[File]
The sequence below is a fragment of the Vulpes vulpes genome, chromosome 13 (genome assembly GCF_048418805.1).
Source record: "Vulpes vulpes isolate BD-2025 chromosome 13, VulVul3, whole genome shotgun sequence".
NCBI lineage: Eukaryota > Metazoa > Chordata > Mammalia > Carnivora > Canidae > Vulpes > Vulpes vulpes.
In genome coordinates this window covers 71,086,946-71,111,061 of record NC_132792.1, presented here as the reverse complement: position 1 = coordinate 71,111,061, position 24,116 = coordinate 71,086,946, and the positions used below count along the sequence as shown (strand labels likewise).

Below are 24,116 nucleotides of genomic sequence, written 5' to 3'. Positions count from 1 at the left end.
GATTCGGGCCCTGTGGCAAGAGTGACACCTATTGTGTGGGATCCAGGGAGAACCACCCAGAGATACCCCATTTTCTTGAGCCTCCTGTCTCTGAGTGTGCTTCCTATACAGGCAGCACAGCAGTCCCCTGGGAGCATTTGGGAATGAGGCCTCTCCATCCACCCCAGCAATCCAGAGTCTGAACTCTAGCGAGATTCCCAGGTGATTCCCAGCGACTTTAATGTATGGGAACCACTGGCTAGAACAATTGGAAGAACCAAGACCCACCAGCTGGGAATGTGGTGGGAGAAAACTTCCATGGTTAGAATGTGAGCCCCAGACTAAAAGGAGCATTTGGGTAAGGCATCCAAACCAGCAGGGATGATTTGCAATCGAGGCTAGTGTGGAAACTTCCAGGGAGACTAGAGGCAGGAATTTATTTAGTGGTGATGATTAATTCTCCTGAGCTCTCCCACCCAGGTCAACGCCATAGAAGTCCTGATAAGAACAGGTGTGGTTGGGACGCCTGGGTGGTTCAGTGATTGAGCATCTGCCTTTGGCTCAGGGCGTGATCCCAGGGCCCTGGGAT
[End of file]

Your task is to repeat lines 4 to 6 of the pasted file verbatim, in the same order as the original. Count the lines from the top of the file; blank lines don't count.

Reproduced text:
In genome coordinates this window covers 71,086,946-71,111,061 of record NC_132792.1, presented here as the reverse complement: position 1 = coordinate 71,111,061, position 24,116 = coordinate 71,086,946, and the positions used below count along the sequence as shown (strand labels likewise).

Below are 24,116 nucleotides of genomic sequence, written 5' to 3'. Positions count from 1 at the left end.
GATTCGGGCCCTGTGGCAAGAGTGACACCTATTGTGTGGGATCCAGGGAGAACCACCCAGAGATACCCCATTTTCTTGAGCCTCCTGTCTCTGAGTGTGCTTCCTATACAGGCAGCACAGCAGTCCCCTGGGAGCATTTGGGAATGAGGCCTCTCCATCCACCCCAGCAATCCAGAGTCTGAACTCTAGCGAGATTCCCAGGTGATTCCCAGCGACTTTAATGTATGGGAACCACTGGCTAGAACAATTGGAAGAACCAAGACCCACCAGCTGGGAATGTGGTGGGAGAAAACTTCCATGGTTAGAATGTGAGCCCCAGACTAAAAGGAGCATTTGGGTAAGGCATCCAAACCAGCAGGGATGATTTGCAATCGAGGCTAGTGTGGAAACTTCCAGGGAGACTAGAGGCAGGAATTTATTTAGTGGTGATGATTAATTCTCCTGAGCTCTCCCACCCAGGTCAACGCCATAGAAGTCCTGATAAGAACAGGTGTGGTTGGGACGCCTGGGTGGTTCAGTGATTGAGCATCTGCCTTTGGCTCAGGGCGTGATCCCAGGGCCCTGGGAT